What I Learned in the Silence

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Natalie Brown is a former By Common Consent blogger. She is currently writing a memoir on the stories we tell about houses. You can follow her on Twitter @BtwnHouseHome.

The prophet invited Mormon women to take a break from social media, and they listened. My networks went silent with friends gone ghost. I know this, because I logged on occasionally to check announcements. What I discovered was a wasteland of quiet. I began logging on deliberately to process the silence, sharing my thoughts about the fast into the void it left behind. Wondering occasionally what other Mormons might think when they saw the dates and timestamps of my posts.

I learned in the silence that it is primarily Mormon women who amplify my voice. With Mormon women mostly absent, fewer people engaged with me. Although my networks include men and women, Mormons and non-Mormons, it is disproportionately Mormon women who comment, retweet or like what I have to say. I can’t fully explain why this is so, but my voice is diminished in their absence.

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Religious Belonging & Dunbar’s Number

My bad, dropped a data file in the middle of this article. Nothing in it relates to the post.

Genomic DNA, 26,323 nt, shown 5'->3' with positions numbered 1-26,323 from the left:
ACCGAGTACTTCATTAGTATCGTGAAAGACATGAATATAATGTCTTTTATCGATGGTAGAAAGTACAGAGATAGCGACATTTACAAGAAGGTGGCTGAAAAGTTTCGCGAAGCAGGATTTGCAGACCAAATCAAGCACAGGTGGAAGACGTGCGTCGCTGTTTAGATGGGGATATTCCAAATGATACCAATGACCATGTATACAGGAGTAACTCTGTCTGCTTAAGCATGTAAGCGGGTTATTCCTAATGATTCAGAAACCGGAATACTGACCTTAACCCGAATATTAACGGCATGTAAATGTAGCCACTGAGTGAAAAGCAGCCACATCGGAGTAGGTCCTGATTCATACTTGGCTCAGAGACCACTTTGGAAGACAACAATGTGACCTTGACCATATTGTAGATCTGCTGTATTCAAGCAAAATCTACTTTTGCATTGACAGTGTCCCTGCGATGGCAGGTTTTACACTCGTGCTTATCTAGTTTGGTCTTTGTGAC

Everyone must stay in these arbitrary groups we’ve created.  Don’t cross the streams.

A few years ago I read a great book by Nicholas Christokis and James Fowler called Connected:  The Surprising Power of Our Social Networks.  There are a few points about social networks that I’ve been thinking about as relates to our social networks like the church, Facebook, and the blogs we frequent.

Given the findings of the book, the most important aspect of our church life is our local ward.  At work we used to say that to an employee, their direct leader was the whole company, for good or bad.  The same can be said of our local wards:  to members, the experiences in those local wards are the whole church experience (or nearly so).  Having a ward you like and where you feel accepted is therefore pretty important.

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Through a Social Network, Darkly

A friend of mine from college passed away this week, after a long struggle with cancer. Hers was a sad passing (she was way too young) and a happy one (she’s free from pain now). I have many fun memories of her, and though I hadn’t seen her in 8 years, we kept in touch somewhat over Facebook.

She’s one of my first acquaintances to pass away in The Facebook Era, and she embraced the technology. She shared her struggles with her 700 Facebook friends, and she posted pictures of herself as the treatments took her hair and the cancer took her vitality. Her Wall was full of her cheerfulness in the face of adversity. Her Wall has also been covered with prayers and well-wishes for months, giving us all insight into just how many lives this woman has touched.

I have witnessed closer friends suffer from similar diseases, but never from the same vantage point as Facebook offered.

Let me step back for a moment to say that this is not a pity post.

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